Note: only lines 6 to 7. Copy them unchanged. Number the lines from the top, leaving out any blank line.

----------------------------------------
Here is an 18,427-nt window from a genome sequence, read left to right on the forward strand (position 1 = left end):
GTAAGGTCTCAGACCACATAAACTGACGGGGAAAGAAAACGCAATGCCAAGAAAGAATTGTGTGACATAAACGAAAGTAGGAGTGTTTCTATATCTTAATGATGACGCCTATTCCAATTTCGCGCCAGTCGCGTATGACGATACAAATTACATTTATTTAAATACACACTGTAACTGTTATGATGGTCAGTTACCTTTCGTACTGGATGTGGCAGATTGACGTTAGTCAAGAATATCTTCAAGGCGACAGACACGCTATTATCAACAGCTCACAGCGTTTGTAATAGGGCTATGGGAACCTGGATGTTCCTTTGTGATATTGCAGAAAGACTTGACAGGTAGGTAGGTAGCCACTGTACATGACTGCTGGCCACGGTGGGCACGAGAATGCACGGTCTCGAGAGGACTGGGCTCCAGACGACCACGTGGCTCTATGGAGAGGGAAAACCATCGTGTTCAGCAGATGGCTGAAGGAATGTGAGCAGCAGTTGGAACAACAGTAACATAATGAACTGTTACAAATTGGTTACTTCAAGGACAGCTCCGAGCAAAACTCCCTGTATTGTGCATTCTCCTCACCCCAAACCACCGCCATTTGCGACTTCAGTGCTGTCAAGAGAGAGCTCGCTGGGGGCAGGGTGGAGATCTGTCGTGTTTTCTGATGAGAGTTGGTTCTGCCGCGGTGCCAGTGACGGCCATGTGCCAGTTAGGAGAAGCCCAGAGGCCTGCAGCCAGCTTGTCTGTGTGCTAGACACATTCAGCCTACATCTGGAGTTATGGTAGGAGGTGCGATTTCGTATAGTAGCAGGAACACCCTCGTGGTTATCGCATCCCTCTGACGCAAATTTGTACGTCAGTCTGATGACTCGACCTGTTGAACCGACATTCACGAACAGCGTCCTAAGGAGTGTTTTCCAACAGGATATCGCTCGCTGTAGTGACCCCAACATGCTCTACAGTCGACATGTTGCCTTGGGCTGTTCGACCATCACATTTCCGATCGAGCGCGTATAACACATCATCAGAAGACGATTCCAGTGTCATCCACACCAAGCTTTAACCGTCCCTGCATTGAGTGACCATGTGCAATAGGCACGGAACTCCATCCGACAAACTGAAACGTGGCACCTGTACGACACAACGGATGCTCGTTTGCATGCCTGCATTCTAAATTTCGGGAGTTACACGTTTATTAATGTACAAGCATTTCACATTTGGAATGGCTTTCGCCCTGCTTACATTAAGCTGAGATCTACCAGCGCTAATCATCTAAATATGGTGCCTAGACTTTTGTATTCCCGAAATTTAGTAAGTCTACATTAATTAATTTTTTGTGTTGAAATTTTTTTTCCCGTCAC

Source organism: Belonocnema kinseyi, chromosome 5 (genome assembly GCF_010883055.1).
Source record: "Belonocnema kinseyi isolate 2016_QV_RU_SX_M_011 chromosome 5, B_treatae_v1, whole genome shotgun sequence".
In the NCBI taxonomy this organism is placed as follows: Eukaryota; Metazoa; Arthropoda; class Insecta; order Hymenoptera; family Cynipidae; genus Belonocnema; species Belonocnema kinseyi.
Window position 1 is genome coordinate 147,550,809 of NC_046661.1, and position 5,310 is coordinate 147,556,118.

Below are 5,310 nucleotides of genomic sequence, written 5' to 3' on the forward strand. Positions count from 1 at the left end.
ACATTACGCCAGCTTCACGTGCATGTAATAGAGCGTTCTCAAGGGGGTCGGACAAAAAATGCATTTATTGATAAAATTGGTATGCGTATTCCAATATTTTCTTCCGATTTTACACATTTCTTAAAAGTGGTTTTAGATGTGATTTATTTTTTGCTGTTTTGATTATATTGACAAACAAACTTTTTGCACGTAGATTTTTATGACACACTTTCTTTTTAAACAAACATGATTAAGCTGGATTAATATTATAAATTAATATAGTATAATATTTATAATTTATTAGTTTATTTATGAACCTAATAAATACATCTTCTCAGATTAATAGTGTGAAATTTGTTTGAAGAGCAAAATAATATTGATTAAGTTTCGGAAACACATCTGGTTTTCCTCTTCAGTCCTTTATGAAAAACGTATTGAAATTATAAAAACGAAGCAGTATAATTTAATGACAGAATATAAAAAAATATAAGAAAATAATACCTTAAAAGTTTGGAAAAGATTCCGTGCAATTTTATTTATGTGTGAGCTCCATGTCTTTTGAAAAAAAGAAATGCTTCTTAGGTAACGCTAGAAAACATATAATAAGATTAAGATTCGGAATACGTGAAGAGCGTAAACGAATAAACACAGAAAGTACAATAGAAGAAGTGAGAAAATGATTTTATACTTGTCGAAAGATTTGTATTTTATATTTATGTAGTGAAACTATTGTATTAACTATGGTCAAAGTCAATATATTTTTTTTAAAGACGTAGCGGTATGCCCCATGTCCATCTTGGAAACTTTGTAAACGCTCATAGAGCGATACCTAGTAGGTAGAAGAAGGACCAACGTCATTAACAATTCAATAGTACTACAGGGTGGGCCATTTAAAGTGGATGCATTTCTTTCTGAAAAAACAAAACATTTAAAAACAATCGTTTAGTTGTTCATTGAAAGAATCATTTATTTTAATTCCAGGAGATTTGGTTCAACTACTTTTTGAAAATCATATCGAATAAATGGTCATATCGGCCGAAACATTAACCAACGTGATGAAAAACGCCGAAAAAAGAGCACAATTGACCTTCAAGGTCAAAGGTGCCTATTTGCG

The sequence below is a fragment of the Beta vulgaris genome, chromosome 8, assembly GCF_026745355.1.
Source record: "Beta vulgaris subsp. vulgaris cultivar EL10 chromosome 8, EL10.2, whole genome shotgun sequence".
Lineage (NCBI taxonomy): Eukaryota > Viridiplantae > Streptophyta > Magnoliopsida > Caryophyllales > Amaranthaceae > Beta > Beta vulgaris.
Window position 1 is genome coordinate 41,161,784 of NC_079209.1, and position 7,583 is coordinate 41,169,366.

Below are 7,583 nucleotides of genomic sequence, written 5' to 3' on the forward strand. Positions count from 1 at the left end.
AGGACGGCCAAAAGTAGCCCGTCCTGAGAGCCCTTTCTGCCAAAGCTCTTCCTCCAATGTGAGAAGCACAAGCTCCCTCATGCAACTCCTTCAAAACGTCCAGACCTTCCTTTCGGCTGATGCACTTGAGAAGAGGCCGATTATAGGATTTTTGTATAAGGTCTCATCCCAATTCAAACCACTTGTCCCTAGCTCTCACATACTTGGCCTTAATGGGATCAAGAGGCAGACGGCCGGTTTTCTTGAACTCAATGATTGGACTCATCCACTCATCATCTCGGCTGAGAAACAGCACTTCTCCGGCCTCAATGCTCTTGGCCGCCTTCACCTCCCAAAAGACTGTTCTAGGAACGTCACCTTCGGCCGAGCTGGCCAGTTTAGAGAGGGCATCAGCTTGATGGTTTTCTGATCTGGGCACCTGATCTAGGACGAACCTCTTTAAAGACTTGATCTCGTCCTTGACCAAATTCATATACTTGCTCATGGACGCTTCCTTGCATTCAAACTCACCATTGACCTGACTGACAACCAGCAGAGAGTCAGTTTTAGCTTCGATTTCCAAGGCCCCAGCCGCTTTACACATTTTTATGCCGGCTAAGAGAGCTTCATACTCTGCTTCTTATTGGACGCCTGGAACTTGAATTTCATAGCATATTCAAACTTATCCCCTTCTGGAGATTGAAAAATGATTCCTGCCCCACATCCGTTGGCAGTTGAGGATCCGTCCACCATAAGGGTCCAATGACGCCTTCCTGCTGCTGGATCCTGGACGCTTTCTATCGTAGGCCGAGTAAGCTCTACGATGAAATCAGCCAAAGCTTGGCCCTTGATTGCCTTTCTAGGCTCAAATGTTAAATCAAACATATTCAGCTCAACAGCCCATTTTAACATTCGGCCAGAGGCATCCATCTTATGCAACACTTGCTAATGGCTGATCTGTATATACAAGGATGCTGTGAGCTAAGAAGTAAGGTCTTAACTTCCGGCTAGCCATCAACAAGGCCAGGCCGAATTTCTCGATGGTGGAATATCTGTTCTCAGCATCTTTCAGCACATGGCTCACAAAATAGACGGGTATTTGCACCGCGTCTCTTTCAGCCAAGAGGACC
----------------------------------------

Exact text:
Window position 1 is genome coordinate 147,550,809 of NC_046661.1, and position 5,310 is coordinate 147,556,118.

Below are 5,310 nucleotides of genomic sequence, written 5' to 3' on the forward strand. Positions count from 1 at the left end.